Mike Carroll
I've been led by a long and circuitous route through logic, topology,
and set theory, to a nonstandard logic. For now, I'm calling this
YANL, for "yet another nonstandard logic", as there are too many

YANL shares at least one feature with systems that have been developed
as "quantum logics": YANL algebras are not boolean algebras. YANL was
not intended as a quantum logic. But that doesn't mean it isn't one.

Does anyone know if anyone has attempted to state criteria of adequacy
for a quantum logic? I suspect not. But I would appreciate any
recommendations anyone can make along these lines, to save me from
sifting through the quantum logic literature from von Neumann to the
present.

Statements of the form "If L is a quantum logic then ...", which allow
one to show that L is *not* a quantum logic, would be especially
welcome.

Thanks for any help.
Charles Francis
A quantum logic has the precisely defined mathematical structure of a
Hilbert space, and it should be very straightforward to check if YANL
has such a structure. See Karl Svozil Quantum logic. A brief outline, in
which there are plenty of other refs.

http://arxiv.org/PS_cache/quant-ph/pdf/9902/9902042.pdf
--
Charles Francis
Mike Carroll
Thank you very much for providing a reference which is both recent and
available online.

The paper, together with some further reflection, has helped me
understand what bothers me about quantum logic as currently
understood.

"The starting point [of quantum logic] is von Neumann's Hilbert space
formalism of quantum mechanics", the paper says on page 1. We then use
this formalism to provide an interpretation of logical operations (pp.
2-3). After examining the resulting logic, we find that "The
propositional system obtained is _not_ a classical Boolean
algebra...." (p.5).

What bothers me is that a Hilbert space is a topology, constructed
using set theory, which in turn relies upon a logic whose
propositional system is in fact a classical boolean algebra. Why not
replace classical boolean algebra to begin with, rather than accept it
first and then replace or reject it later upon discovering that it
does not meet our needs for physics?

("Easier said than done," might be one reply.)

The moderator, however, may feel I am straying too far afield. Thanks
in any case for the reference and its excellent bibliography.

Mike Carroll
Oro Valley, AZ
Arnold Neumaier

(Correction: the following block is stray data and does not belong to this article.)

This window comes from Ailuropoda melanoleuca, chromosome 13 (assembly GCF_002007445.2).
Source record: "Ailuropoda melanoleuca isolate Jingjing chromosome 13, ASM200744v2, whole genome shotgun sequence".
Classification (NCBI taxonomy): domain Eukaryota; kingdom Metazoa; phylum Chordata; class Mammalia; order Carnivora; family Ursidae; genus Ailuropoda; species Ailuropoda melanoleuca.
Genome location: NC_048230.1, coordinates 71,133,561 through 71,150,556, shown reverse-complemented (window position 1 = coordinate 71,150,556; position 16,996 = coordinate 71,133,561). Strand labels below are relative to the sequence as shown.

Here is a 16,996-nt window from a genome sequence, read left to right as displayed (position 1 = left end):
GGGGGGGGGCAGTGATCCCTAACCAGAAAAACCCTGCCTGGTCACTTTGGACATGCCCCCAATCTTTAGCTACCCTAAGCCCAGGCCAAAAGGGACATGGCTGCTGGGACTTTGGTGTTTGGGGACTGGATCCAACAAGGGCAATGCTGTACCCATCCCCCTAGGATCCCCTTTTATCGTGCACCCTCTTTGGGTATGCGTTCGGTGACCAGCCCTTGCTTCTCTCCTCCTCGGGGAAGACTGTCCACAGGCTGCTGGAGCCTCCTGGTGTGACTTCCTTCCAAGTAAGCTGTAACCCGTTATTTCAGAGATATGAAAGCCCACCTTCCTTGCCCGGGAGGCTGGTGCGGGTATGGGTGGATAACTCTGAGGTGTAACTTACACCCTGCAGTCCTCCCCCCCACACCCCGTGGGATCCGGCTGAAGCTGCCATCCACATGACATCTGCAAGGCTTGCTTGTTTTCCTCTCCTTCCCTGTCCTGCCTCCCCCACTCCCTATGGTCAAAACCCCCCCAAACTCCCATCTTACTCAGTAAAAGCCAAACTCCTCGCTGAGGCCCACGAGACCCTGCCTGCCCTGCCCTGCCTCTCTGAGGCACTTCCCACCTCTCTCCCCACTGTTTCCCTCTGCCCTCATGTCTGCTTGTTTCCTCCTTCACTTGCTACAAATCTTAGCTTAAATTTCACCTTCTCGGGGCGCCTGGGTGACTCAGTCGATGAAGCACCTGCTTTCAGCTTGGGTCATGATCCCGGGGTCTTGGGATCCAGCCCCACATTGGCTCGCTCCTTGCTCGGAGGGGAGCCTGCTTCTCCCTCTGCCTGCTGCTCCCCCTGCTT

This is because quantum logic is clumsy to use and does not help to solve
any significant quantum application. Almost everything done to apply
quantum mechanics is based on classical logic for the Schroedinger equation.

Charles Francis
Another might be that it does not meet the needs of mathematics. In
mathematics we seek the simplest consistent axiom set, and reduce
everything to that. In mathematics we want to be able to show that a
many valued logic is a consistent mathematical structure by reducing it
to Boolean logic. In physics we only want to use it when appropriate,
having been assured that it is consistent to do so.

Another is that it does a different job from Boolean algebra. In physics
we can understand definite statements

"the particle is measured at position x", which has a Boolean truth
value provided we have actually done a measurement

Bayesian statements, with probabilistic truth values

"If I do a measurement I will measure the particle at x"

Much less understood are hypothetical statements

"If I were to do a measurement I would measure the particle at x"

which we apply to the case where we know perfectly well that we are not
going to do a measurement (e.g. asking which slit did the particle come
through in a Young's slit experiment)

I see quantum logic as giving truth values for these hypothetical, or
counterfactual statements (in Boolean logic you always have p->q is true
when p is false, which does not fit an intuitive notion there is some
truth in describing what would happen in other circumstances.

I don't know that physics requires any other form of statement, or any